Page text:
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Willis v. United States

decided: October 12, 1983.

TIMOTHY J. WILLIS, PLAINTIFF-APPELLEE,
v.
UNITED STATES OF AMERICA, DEFENDANT-APPELLANT; DARYL MACNEIL AND PAUL D. MACNEIL, PLAINTIFFS-APPELLEES, V. UNITED STATES OF AMERICA, DEFENDANT-APPELLANT; ROBERT J. SEUFERT, JR., PLAINTIFF-APPELLEE, V. UNITED STATES OF AMERICA, DEFENDANT-APPELLANT



Appeals under 28 U.S.C. § 1292(b), from an order of the District Court for the Western District of New York, John T. Elfvin, Judge, denying the Government's motion to dismiss three actions under the Federal Tort Claims Act, 28 U.S.C. §§ 2671 et seq., on the ground that the actions, although begun within two years after the claims accrued, had not been begun within six months after notice of final denial of the claims by the appropriate federal agency, as the Government contends is required by 28 U.S.C. § 2401(b). Reversed, with instructions to dismiss the complaints.

Feinberg, Chief Judge, Friendly and Newman, Circuit Judges.

Author: Friendly

FRIENDLY, Circuit Judge:

Section 2401(b) of 28 U.S.C. states:

A tort claim against the United States shall be forever barred unless it is presented in writing to the appropriate Federal agency within two years after such claim accrues or unless action is begun within six months after the date of mailing, by certified or registered mail, of notice of final denial of the claim by the agency to which it was presented.

The accident giving rise to the claims of plaintiffs in these three actions under the Federal Tort Claims Act occurred on December 13, 1979. The plaintiffs filed claims with the United States Postal Service on or about February 20, 1980. Final notice of denials was mailed to their attorney and received by him on July 7, 1980. For reasons which are unexplained in the record and we were unable to elicit at argument the actions were not brought until April 13, 1981, some nine months after the denial but only sixteen months after the accident. If the statute had used the word "and" to connect the two "unless" clauses, it would be too plain for discussion that the Government was entitled to have the actions dismissed as untimely. The issue is whether the result should be different because the statute uses the word "or".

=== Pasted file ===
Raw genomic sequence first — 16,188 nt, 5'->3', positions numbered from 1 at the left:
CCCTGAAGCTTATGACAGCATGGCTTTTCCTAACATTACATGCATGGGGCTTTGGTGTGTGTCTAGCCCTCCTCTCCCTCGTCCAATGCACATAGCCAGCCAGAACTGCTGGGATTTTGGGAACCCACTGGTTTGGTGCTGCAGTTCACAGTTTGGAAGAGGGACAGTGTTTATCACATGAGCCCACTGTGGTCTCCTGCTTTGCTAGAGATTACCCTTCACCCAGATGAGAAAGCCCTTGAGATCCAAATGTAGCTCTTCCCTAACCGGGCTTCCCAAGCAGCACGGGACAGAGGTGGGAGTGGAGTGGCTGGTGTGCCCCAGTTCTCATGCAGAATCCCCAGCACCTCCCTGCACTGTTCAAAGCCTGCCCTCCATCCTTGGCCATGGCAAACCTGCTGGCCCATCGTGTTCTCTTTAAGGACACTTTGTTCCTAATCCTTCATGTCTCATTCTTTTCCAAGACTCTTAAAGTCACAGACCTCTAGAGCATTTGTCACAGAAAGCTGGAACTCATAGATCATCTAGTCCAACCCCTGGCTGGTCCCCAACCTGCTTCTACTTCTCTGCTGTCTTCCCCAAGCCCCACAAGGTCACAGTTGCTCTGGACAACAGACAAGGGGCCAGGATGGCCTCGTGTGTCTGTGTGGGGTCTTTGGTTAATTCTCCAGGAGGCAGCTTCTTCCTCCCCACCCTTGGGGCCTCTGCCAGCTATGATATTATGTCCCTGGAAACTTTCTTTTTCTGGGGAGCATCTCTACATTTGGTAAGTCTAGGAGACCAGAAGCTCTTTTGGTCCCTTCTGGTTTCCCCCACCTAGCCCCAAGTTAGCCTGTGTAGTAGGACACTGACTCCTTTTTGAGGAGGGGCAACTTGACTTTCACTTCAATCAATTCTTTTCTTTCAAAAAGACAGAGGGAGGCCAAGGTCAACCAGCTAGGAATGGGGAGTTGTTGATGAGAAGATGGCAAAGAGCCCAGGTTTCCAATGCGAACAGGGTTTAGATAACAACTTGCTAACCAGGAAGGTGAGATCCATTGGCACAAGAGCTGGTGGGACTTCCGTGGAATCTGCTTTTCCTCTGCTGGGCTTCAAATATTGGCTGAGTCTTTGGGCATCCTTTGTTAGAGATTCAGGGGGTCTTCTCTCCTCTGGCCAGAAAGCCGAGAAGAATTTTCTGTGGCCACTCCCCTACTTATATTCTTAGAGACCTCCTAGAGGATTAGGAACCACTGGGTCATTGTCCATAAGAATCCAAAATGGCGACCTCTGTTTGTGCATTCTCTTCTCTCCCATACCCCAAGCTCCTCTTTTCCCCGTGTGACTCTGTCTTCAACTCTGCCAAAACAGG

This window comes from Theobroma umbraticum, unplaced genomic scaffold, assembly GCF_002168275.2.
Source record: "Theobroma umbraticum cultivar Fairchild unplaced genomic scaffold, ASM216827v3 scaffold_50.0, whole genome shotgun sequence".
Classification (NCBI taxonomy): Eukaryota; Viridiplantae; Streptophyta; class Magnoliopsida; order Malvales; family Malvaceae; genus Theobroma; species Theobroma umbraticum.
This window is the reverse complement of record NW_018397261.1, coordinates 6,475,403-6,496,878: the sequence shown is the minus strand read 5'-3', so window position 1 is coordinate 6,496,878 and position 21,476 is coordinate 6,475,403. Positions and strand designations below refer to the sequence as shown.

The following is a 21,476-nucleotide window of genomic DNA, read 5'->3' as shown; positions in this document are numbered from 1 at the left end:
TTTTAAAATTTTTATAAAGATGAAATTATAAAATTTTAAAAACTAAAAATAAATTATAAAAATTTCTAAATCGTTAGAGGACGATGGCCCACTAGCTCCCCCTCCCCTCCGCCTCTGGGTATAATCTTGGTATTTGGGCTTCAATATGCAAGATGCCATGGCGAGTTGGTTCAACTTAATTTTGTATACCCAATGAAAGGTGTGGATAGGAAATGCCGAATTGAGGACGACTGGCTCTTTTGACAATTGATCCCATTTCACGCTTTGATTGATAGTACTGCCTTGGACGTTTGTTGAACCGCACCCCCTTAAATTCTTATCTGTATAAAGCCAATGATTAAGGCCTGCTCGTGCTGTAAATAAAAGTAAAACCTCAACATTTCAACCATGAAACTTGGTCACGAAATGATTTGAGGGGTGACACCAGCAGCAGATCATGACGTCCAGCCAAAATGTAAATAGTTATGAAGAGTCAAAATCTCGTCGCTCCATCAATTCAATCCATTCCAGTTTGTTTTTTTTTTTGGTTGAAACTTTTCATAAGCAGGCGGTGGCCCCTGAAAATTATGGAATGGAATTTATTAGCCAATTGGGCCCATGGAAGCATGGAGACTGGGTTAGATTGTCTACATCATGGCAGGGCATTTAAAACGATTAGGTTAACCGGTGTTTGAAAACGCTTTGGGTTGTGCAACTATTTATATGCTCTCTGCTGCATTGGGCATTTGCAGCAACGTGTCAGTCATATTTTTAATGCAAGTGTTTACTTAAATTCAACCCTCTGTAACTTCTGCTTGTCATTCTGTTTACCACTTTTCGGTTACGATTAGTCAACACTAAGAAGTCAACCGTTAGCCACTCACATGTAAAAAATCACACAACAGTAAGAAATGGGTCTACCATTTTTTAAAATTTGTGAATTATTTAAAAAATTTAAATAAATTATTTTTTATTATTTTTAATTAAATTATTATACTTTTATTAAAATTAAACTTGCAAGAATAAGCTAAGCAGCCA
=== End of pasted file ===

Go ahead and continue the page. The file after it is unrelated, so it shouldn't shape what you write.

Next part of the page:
To state the case in somewhat more detail, the plaintiffs alleged that they were injured on December 13, 1979, when a former postal jeep that had been purchased from the United States Postal Service in 1975 "flipped or fell over due to defect in [the jeep] among other things." Claims aggregating more than $8,000,000 were promptly filed with the Postal Service on or about February 20, 1980.*fn1 On July 3, 1980, in accordance with 39 C.F.R. § 912.9(a), an official in the Claims Division of the Law Department of the Postal Service sent a notice to the attorney for the claimants by certified mail finally denying the claims; on July 7 the attorney signed a form acknowledging receipt of the notice. The notice first took the position that any claim would have accrued in 1975 and was thus time-barred. It stated in the alternative that no evidence had been submitted to show any negligent or wrongful conduct on the part of postal employes; it claimed, on the contrary, that "from the reports by the investigating police officer and witness to the accident it appears that the accident resulted from the operation of the vehicle at an imprudent speed." The notice concluded: